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Dr. Barnardo's Homes. '-


Vale of Conway Agricultural…


_.__ C-otuepondenee*.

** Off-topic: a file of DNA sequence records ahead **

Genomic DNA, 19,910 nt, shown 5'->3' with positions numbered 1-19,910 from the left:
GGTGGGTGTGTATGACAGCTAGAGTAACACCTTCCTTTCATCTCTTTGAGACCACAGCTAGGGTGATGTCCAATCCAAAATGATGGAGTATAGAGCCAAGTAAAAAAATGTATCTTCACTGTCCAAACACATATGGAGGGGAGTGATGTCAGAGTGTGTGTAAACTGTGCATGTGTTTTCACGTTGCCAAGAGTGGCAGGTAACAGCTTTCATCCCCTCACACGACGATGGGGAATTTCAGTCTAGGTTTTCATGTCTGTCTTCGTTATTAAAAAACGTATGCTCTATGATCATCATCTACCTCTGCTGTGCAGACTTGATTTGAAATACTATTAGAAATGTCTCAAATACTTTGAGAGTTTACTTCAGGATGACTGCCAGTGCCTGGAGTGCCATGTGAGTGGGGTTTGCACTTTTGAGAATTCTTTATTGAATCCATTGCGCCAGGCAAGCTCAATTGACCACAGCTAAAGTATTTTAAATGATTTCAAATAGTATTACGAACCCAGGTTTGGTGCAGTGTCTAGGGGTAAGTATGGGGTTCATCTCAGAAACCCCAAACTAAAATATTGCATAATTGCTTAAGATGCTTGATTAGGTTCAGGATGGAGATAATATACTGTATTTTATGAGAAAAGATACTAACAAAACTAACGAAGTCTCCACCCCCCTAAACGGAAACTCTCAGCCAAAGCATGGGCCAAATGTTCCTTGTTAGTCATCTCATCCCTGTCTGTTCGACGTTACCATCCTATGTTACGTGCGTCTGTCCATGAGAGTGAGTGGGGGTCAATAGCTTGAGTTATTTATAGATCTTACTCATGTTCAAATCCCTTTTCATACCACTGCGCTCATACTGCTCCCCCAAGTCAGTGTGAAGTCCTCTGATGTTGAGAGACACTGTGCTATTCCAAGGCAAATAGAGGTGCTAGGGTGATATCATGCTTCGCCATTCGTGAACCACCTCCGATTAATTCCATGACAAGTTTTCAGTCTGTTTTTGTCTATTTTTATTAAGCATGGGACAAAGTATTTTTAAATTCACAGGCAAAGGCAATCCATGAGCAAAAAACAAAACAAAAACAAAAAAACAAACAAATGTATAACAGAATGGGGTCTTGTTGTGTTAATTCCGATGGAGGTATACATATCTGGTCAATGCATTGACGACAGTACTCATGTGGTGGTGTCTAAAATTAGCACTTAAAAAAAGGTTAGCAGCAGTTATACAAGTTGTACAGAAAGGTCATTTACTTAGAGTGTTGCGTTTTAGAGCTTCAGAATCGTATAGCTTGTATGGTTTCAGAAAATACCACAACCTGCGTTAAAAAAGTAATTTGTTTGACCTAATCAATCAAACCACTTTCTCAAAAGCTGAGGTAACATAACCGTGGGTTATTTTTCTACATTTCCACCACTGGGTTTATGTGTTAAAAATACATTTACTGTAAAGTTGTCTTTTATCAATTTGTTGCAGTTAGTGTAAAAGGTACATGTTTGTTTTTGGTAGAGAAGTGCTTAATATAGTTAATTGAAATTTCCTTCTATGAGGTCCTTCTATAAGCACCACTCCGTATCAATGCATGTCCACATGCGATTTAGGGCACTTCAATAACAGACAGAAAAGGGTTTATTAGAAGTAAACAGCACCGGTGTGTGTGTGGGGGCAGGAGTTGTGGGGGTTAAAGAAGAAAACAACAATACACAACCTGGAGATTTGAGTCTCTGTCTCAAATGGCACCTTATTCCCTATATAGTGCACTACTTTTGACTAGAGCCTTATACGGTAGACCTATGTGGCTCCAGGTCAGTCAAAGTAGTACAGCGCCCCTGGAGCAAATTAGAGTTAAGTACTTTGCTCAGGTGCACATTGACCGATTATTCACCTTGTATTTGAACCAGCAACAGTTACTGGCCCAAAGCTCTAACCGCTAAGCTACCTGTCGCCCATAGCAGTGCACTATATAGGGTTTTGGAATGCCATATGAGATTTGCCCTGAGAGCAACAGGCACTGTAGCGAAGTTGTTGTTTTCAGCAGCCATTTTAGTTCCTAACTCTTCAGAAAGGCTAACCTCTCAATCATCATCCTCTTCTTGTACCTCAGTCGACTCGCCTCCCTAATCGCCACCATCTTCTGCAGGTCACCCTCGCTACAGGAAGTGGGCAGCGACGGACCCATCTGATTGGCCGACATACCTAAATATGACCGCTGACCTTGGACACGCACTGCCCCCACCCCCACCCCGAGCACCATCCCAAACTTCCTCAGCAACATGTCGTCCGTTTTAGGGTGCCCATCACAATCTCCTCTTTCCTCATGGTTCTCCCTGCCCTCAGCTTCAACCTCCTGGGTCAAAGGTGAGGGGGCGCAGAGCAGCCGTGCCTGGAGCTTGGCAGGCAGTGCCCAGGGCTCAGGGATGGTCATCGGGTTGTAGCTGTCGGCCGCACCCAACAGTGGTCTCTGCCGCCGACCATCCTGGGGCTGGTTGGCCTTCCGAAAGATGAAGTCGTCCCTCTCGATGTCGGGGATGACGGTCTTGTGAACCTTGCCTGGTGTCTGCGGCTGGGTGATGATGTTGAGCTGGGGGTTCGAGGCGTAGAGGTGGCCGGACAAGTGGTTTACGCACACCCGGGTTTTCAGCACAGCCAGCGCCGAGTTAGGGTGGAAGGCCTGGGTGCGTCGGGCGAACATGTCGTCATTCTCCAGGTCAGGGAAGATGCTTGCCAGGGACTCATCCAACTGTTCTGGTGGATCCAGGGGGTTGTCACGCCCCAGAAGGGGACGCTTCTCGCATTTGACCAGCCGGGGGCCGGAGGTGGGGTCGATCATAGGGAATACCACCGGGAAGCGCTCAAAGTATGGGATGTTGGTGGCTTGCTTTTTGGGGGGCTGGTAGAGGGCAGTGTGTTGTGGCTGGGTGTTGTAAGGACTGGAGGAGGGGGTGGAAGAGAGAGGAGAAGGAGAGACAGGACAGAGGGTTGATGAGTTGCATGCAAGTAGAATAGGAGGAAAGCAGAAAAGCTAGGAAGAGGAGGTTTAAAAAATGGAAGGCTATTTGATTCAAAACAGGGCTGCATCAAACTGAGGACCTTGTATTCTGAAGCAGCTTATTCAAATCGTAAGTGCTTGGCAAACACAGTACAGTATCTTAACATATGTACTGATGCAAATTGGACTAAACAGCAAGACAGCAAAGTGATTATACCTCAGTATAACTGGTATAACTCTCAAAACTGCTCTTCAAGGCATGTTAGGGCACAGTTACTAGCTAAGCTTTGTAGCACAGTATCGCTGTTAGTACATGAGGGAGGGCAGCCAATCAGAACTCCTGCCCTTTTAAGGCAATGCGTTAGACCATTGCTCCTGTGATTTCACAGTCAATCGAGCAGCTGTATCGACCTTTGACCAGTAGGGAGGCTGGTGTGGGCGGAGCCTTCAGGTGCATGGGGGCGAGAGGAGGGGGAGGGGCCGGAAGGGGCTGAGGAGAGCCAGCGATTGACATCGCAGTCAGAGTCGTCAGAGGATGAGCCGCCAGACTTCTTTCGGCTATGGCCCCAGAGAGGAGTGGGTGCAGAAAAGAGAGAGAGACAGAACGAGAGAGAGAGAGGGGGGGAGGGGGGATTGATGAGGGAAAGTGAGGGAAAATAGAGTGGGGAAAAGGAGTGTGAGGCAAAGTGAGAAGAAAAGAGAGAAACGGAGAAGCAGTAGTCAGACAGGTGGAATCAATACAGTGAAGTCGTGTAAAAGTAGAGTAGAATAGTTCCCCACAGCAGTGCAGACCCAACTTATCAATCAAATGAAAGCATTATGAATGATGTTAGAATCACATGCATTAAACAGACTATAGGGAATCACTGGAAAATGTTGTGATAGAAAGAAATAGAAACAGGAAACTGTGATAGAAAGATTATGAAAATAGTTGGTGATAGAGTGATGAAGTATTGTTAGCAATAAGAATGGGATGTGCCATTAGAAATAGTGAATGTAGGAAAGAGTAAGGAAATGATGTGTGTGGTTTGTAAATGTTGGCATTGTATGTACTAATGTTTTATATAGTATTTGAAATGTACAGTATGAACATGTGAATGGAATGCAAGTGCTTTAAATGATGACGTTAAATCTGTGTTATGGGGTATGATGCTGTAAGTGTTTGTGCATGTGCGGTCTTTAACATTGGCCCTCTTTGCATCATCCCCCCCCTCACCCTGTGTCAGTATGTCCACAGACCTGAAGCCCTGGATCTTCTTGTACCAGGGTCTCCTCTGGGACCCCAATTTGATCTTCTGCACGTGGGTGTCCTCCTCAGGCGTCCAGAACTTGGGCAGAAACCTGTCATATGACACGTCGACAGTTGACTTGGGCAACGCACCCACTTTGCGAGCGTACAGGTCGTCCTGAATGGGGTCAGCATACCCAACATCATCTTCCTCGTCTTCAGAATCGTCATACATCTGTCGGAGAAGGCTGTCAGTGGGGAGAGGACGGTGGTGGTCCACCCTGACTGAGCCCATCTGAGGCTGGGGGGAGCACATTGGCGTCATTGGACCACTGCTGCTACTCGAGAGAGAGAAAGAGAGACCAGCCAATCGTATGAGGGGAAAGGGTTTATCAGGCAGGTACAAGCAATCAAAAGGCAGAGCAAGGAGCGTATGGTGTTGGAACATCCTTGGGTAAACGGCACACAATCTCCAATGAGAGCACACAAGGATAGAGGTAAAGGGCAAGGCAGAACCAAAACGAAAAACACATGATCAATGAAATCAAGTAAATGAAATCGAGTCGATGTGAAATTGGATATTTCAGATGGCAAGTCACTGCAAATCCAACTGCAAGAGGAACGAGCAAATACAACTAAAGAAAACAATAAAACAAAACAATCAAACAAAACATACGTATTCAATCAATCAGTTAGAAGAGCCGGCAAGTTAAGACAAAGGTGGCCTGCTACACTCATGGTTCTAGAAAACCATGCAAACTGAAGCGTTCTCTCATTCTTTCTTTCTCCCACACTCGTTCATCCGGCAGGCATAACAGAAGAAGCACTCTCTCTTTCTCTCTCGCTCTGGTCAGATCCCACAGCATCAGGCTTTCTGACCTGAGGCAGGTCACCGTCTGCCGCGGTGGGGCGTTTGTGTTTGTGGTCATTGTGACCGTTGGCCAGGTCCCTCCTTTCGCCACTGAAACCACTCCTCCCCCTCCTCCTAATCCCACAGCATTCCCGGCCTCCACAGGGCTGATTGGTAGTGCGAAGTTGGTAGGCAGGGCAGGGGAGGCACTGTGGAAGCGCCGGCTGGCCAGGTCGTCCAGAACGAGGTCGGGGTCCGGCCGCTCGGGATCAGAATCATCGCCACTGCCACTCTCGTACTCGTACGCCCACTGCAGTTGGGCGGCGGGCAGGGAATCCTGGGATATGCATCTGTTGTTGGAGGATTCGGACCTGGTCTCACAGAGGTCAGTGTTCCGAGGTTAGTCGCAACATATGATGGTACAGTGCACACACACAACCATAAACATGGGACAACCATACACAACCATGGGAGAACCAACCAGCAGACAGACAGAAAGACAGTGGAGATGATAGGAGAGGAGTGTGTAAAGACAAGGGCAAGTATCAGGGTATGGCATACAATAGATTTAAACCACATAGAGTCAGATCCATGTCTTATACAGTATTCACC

special meetings were eighteen,—Abergele en Colwyn Bay eight. The number of cases entered, including summonses for arrears of rates, &c., was 275,-Abergele 69, and Colwyn Bay, 206. Mr Miller was under a total misapprehension as to his idea of the convenience to the magistrates. As far as that went, the inconvenience was equal. Mr T. G. Osborn, in supporting the Chairman's negative; said that the only convenience they had to consider was that of the public.-Dr Bold Williams moved an amendment that six sessions be held at Abergele as usual, but that there should be an increase in the number of sessions for Colwyn Bay.—Mr Miller expressed his willingness to accept the doctor's suggestion providing the chairman would do the same.—Mr J. Wallis Davies, on behalf of the litigants and the Bar, approved of the suggestion of Dr Bold Williams, which he thought would be hailed with satisfaction. —It was resolved unanimously that 16 meetings should be held in the year, ten at Colwyn Bay, and six at Abergele the four extra meetings to be held during the months of May, June, July, and August, the Abergele meetings to be held on the first Saturday in each of these months, and the Colwyn Bay meeings on the second Saturdays. It was also resolved that police summonses from Colwyn Bay should be heard at Colwyn Bay, and the Abergele police cases at Abergele, prosecut- ors other than the police being allowed to take out summonses for either place, as might be most convenient to themselves. A PROBABLE RISE IN THE PRICE OF MILK. Robert Grffiths, Colwyn Bay, in the employ of Mr Hutchings, was charged with leaving his horse unattended in Colwyn Bay.—Sergeant R. H. Jones proved the case.—Mr Nunn spoke at some length for the defence, concluding by saying that if they were to insist on a second man accompanying every milk-cart, they would have to pay more than 3td per quart for their milk.- The defendant was fined 5s and costs, the Chairman saying that leaving carts unattended was a very dangerous practice and ought to be put an end to.—Mr Nunn said that, now that he had done with the case, he quite concurred with the opinion of the Bench. A BOARD ON THE PAVEMENT. Miss Ellen Stephens, Colwyn Bay, was charged with obstructing the pavement in front of Moon's Hotel, Colwyn Bay, by putting an advertisement- board on the pavement.—Mr Amphlett prose- cuted on behalf of the Colwyn Bay and Colwyn Local Board, and Mr William Jones (Surveyor) proved the case, which he stated to be a contra- vention of section 28 of the Towns Police Clauses Act. -A fine of 10s and costs was imposed. A GAME-LICENSE GRANTED. Mr Alun Lloyd applied, on behalf of Miss Emma Juby, Colwyn Bay, for a license to sell game.—The license was granted. CRUELTY TO A DONKEY. At the instance of Inspector Wm Pocock (R.S. P.C.A.), Mr Wm J. Murray, of 35, Haverstock Hill, London, N.W., and Miss Wilson, Rhos Abbey, were charged with cruelty to a donkey, by respectively working it and causing it to be worked (at drawing a bath-chair) while girth- galled. Mr Murray did not appear, although he had told one of the Colwyn Bay police that he would have counsel down to defend him, and Miss Wilson conducted her own defence.—Evid- ence as to the donkey being worked (on August 3rd), whilst girth-galled was given by Mr William Jones (Local Board Surveyor) and P.C. Andrew Roberts (36) and P.S. R. H. Jones, the last- named (together with Inspector Pocock) speaking also as to examining the donkey the following day, when the Inspector found it in good con- dition except for the girth-gall on the near side and a two or three days old sore on each shoulder Miss Wilson, in the course of a lengthy state- ment, said that on August 1st the donkey was all right except for a healed-over sore. On the fol- lowing day she sent it to the Flagstaff, and on its return she found (to her dismay) that there was a girth-gall. She treated the wound, and the next day sent the donkey to the saddler's, to have the harness altered while the saddler could see where the chafing was. The girth was loos- ened so as not to touch the wound. Answering the Bench, Miss Wilson said that she had Mr Murray's word for it that he had taken the donkey straight to the saddler's. Mrs Murray was in the bath-chair because she was not a very good walker. The Bench convicted both defendants, Mr Murray being mulcted in £ 1 and ns6d costs, and Miss Wilson in 5s and costs. OBSTRUCTING THOROUGHFARES. Thus. Thomas, Wm. Owen, and Edward Jones, were charged with obstructing thoroughfares in Colwyn Bay, by leaving carts thereon an unreas- onable time. Mr Alun Lloyd pleaded guilty, but said that perhaps he might have got them off on a technic- ality, namely, that each lent another an addition- al horse to get up the hill, in mistaken kindness to their horses. P.S. R. H. Jones, who proved the cases, said that the carts (laden with stones) were standing unhorsed, at the side of a roadway over 6 yards wide. Each defendant was fined is and costs (5s). WISHING THE REV D. MORGAN-DAVIES GOD-SPEED AT GRIFFITHSTOWN. The Pontypool Free Press, of August 31st, contains an interesting report of the valedictory meeting (on August 28th) at Griffithstown to the Rev D. Morgan-Davies, B.A., after a pastorate of eight years, in order to become Tutor at the Congo Institute, Colwyn Bay, where he entered upon his tutorial office on Tuesday morning, September 4th. It appears that at the valedictory meeting, which followed a meeting of the Ministers' Fraternal Association (where kindly references were made to efficient service Mr Davies had at all times rendered as a member), the chairman (Rev J. D. Rees, Pontypridd) said that the more he knew Mr Davies, the more he liked him; he was a scholar, and Providence had opened up a sphere in which he could utilize his knowledge to advantage, at an institution which was going to do a great work for Africa, and the speaker was of opinion that the evangelisation of Africa would best be served by the institution in question. Eloquent testimony was borne to the pastor's past fidelity, and his fitness for his future work," by members of his flock and by brother- ministers, and Mr Davies was presented (on behalf of his Church and friends) with a purse containing upwards of £ ro, as a token of esteem and regard. The recipient, in replying, begged to tender them his grateful thanks for that renewed expression'of their love towards him. He should deeply feel the wrench of parting, for that church was his first love. He was truly conscious that he was guided by the invisible eye of our Heavenly Father. Befsre he ever entered College, his master in the Grammar School, Swansea, told him that he was destined eventally to become a teacher. The late Principal W. M. Lewis, M.A., of Pontypool College, as well as Prof. D. Thomas, pointed out that he should very probaply occupy the post of tutor in one of their colleges. The late Dr Gotch, one of the revisers of the Old Testament, together with Dr Culross, urged him never to lose sight of the fact that eventually his work would be to train others. During his eight years pastorate he had succeeded in reducieg a debt of over L i, ioo to about £6.50, and had established the credit of the Church, which was almost gone when he came amongst them. He had found it an uphill work, during the years of trade depression they had witnessed, to meet all their financial claims, but up to the present, he was glad to inform them, that all such claims had been discharged. It had been an arduous work to raise £65 per annum in addi- tion to current expenses, but they had succeeded in accomplishing it. As to his new sphere, he might say that the Colwyn Bay Institute was established by the Rev W. Hughes, a returned missionary, for the purpose of training natives of the Congo for evangelical work. They would not only be trained in theology, but would be taught a trade, so that, like Paul, a tent-maker, they would be self-supporting. Three of the speaker's fellow-students at Bristol College had died in Africa', victims to malarial fever. «Mr Hughes only just escaped becoming a victim, and the idea occurred to him that natives could be trained in this country with greater success than for white men to run such great risks to health and life. In concluding, the speaker expressed hearty thanks for the token of esteem with which they had presented him."